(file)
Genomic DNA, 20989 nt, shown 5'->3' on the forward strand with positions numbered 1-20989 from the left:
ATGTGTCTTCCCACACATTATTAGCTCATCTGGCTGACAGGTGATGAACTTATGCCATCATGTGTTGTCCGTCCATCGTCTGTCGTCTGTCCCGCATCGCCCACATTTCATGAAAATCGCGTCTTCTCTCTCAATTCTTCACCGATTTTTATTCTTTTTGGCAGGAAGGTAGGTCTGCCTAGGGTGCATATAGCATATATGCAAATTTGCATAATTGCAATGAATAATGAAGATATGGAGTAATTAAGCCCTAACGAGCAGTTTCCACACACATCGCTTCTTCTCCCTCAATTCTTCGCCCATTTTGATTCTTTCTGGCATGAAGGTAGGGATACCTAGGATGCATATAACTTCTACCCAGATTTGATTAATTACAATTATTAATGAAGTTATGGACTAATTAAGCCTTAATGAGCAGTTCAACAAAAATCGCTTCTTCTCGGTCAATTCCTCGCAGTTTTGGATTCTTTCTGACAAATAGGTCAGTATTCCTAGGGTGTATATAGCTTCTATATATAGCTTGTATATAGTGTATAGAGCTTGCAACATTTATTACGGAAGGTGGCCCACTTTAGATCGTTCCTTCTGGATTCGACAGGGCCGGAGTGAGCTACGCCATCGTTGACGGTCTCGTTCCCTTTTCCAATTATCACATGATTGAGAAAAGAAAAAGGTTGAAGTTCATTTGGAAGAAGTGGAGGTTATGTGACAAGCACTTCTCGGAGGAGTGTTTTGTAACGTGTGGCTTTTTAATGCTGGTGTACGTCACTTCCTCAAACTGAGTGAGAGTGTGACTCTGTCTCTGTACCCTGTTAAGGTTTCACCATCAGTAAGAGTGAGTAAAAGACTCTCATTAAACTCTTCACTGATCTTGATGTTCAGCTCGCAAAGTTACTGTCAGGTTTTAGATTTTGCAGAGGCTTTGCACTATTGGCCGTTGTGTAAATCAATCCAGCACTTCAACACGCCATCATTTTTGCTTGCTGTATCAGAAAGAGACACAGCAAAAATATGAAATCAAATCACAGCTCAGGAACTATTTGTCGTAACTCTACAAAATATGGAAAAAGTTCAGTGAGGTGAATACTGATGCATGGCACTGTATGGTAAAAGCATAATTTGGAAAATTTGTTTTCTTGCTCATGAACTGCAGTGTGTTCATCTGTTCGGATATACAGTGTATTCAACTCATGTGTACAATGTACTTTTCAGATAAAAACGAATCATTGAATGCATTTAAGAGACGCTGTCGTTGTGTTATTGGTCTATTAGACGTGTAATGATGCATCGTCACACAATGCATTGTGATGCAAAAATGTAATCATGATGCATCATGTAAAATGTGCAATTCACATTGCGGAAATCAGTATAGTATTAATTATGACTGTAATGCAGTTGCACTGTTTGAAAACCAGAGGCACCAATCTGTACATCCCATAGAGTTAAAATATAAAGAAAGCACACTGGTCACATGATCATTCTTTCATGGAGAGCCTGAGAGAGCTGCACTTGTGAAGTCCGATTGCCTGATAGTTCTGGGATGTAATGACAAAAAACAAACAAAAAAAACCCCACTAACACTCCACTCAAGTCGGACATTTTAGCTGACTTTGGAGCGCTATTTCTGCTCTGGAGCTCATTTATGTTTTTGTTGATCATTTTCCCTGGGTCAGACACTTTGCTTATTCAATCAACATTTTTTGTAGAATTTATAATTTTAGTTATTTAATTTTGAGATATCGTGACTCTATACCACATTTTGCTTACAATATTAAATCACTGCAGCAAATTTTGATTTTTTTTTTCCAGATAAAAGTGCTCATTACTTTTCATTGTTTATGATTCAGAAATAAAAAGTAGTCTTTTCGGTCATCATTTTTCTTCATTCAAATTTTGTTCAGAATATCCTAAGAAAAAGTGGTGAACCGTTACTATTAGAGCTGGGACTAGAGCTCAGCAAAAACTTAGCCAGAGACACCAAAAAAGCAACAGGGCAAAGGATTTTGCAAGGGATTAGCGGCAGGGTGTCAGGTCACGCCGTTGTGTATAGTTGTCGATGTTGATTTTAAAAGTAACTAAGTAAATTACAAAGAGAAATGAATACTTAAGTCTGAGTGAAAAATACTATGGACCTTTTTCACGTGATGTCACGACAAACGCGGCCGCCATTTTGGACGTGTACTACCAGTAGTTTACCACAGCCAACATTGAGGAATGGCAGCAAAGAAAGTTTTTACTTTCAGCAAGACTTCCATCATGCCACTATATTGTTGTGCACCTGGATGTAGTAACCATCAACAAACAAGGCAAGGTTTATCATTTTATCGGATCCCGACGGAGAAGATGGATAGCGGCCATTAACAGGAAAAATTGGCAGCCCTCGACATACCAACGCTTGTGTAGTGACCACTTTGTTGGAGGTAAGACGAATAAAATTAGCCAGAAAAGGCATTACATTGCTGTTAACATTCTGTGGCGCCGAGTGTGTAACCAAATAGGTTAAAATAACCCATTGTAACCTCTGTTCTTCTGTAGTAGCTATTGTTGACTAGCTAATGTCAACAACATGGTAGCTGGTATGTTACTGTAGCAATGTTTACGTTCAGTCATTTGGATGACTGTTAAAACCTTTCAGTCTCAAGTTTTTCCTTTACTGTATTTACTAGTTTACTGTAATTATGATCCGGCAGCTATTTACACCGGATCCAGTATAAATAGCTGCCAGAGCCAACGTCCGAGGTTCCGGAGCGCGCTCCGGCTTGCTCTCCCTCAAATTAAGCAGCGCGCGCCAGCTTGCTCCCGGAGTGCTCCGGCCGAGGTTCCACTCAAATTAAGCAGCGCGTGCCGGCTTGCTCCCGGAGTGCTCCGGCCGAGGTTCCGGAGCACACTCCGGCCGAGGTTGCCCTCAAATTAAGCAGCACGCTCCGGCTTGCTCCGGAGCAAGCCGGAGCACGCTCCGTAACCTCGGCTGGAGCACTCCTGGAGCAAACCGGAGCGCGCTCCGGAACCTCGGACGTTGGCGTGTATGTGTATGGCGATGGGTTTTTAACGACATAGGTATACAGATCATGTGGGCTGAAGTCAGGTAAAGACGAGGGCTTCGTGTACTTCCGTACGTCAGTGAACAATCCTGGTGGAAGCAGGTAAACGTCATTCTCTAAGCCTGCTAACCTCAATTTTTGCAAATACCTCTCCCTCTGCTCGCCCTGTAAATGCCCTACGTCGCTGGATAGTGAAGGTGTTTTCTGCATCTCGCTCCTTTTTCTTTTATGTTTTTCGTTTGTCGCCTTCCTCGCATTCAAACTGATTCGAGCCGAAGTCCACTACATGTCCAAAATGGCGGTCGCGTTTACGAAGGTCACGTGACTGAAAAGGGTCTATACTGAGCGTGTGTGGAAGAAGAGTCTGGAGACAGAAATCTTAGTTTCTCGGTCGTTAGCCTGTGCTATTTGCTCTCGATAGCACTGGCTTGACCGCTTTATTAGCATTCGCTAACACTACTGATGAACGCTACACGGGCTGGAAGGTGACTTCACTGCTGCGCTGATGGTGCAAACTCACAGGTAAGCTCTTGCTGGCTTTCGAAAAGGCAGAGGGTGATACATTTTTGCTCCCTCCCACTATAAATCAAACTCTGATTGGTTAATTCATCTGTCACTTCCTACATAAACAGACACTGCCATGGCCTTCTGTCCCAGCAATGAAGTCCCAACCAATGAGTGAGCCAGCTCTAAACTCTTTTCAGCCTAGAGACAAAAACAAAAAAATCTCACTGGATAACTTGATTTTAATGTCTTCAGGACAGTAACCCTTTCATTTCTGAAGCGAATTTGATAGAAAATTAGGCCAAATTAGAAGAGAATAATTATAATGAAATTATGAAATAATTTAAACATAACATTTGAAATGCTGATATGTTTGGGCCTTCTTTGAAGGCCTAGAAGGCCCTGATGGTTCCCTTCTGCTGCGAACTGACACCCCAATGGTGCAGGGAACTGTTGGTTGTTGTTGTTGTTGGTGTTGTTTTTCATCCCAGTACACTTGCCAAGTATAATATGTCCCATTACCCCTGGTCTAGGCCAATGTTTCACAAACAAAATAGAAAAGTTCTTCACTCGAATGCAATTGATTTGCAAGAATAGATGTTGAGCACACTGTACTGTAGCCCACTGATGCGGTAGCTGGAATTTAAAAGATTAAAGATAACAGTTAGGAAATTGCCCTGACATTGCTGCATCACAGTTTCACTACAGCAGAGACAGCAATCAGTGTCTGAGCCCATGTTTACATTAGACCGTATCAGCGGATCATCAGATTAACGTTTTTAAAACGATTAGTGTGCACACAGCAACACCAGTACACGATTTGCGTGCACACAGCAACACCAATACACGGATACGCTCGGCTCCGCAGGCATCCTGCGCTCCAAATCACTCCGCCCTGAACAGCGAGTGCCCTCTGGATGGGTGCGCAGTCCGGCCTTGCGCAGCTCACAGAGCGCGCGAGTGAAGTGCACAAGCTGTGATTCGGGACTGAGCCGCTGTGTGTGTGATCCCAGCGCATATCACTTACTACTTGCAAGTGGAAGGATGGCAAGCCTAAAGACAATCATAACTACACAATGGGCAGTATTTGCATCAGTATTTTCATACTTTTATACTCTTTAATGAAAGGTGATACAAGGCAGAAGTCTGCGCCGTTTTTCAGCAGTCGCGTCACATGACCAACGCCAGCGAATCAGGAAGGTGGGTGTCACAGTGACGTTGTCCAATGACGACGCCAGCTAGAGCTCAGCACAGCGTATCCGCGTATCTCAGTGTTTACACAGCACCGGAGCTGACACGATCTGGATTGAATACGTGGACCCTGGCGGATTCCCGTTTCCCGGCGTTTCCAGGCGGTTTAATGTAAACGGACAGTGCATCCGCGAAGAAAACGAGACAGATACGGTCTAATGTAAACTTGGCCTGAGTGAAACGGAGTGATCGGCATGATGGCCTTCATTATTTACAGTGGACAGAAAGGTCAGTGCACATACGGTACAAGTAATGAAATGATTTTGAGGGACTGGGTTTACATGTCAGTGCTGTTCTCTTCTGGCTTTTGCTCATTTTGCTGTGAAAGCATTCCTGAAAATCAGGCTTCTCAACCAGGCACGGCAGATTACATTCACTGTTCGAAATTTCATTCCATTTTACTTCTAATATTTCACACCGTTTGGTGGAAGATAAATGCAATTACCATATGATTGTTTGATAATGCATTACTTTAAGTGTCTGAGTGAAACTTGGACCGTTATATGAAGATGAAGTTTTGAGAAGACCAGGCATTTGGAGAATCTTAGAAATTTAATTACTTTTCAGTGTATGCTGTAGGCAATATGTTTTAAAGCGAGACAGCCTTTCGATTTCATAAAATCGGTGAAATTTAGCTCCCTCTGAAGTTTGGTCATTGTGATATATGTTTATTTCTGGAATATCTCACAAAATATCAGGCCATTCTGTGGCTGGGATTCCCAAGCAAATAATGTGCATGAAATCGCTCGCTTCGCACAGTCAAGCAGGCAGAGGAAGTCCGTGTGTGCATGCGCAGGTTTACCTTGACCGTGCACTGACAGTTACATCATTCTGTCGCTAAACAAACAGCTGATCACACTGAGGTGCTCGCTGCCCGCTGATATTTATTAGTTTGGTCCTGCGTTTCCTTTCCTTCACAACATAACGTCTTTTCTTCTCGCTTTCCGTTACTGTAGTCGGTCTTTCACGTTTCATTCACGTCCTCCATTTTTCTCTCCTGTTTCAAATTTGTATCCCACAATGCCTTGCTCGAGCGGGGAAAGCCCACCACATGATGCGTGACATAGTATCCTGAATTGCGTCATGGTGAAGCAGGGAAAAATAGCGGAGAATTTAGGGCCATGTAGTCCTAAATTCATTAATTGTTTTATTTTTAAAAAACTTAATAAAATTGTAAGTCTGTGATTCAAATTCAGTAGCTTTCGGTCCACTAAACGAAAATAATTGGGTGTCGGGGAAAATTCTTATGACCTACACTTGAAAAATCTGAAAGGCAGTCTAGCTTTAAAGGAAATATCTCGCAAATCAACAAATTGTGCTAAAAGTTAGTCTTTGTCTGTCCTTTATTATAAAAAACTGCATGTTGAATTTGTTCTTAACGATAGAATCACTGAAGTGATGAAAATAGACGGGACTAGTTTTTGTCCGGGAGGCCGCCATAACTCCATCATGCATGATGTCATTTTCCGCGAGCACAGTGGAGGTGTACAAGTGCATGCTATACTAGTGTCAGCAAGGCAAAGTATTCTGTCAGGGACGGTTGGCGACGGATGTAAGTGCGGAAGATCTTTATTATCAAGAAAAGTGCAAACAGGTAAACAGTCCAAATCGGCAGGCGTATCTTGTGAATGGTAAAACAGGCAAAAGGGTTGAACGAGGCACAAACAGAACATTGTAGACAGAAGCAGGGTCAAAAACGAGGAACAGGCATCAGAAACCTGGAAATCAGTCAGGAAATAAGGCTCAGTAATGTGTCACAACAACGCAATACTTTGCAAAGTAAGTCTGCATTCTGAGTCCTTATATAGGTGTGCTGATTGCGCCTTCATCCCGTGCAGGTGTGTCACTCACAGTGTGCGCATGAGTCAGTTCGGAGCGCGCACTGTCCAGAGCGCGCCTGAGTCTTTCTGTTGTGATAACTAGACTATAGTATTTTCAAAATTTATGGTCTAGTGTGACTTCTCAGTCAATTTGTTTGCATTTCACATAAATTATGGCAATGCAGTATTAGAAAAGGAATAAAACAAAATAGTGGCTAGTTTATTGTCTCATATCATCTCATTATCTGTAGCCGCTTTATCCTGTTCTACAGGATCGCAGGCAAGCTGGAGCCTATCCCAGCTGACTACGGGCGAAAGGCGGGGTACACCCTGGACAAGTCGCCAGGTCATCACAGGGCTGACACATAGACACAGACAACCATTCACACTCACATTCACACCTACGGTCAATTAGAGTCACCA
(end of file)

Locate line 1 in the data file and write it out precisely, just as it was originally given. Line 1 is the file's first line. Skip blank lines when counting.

Genomic DNA, 20989 nt, shown 5'->3' on the forward strand with positions numbered 1-20989 from the left: